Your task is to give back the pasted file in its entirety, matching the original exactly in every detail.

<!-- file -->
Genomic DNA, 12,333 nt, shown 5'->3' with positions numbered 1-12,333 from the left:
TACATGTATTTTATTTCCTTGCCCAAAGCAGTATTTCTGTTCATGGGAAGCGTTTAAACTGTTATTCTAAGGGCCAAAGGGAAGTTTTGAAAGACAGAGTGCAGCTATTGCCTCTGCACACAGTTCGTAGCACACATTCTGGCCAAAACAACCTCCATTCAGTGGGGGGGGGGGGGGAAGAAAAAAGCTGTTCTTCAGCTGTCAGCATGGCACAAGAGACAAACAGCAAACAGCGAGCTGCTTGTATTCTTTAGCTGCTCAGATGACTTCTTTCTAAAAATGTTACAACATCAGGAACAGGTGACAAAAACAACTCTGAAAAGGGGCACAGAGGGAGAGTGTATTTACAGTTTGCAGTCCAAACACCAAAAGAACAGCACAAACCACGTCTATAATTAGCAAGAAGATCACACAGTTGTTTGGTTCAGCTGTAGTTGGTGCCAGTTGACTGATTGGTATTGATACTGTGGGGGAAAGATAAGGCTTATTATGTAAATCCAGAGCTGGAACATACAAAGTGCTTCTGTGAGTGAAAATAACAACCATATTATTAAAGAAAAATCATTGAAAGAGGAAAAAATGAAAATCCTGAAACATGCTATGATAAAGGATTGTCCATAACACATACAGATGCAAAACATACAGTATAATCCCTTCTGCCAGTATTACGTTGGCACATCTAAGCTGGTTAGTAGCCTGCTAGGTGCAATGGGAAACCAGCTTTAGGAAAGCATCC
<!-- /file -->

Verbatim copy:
Genomic DNA, 12,333 nt, shown 5'->3' with positions numbered 1-12,333 from the left:
TACATGTATTTTATTTCCTTGCCCAAAGCAGTATTTCTGTTCATGGGAAGCGTTTAAACTGTTATTCTAAGGGCCAAAGGGAAGTTTTGAAAGACAGAGTGCAGCTATTGCCTCTGCACACAGTTCGTAGCACACATTCTGGCCAAAACAACCTCCATTCAGTGGGGGGGGGGGGGGAAGAAAAAAGCTGTTCTTCAGCTGTCAGCATGGCACAAGAGACAAACAGCAAACAGCGAGCTGCTTGTATTCTTTAGCTGCTCAGATGACTTCTTTCTAAAAATGTTACAACATCAGGAACAGGTGACAAAAACAACTCTGAAAAGGGGCACAGAGGGAGAGTGTATTTACAGTTTGCAGTCCAAACACCAAAAGAACAGCACAAACCACGTCTATAATTAGCAAGAAGATCACACAGTTGTTTGGTTCAGCTGTAGTTGGTGCCAGTTGACTGATTGGTATTGATACTGTGGGGGAAAGATAAGGCTTATTATGTAAATCCAGAGCTGGAACATACAAAGTGCTTCTGTGAGTGAAAATAACAACCATATTATTAAAGAAAAATCATTGAAAGAGGAAAAAATGAAAATCCTGAAACATGCTATGATAAAGGATTGTCCATAACACATACAGATGCAAAACATACAGTATAATCCCTTCTGCCAGTATTACGTTGGCACATCTAAGCTGGTTAGTAGCCTGCTAGGTGCAATGGGAAACCAGCTTTAGGAAAGCATCC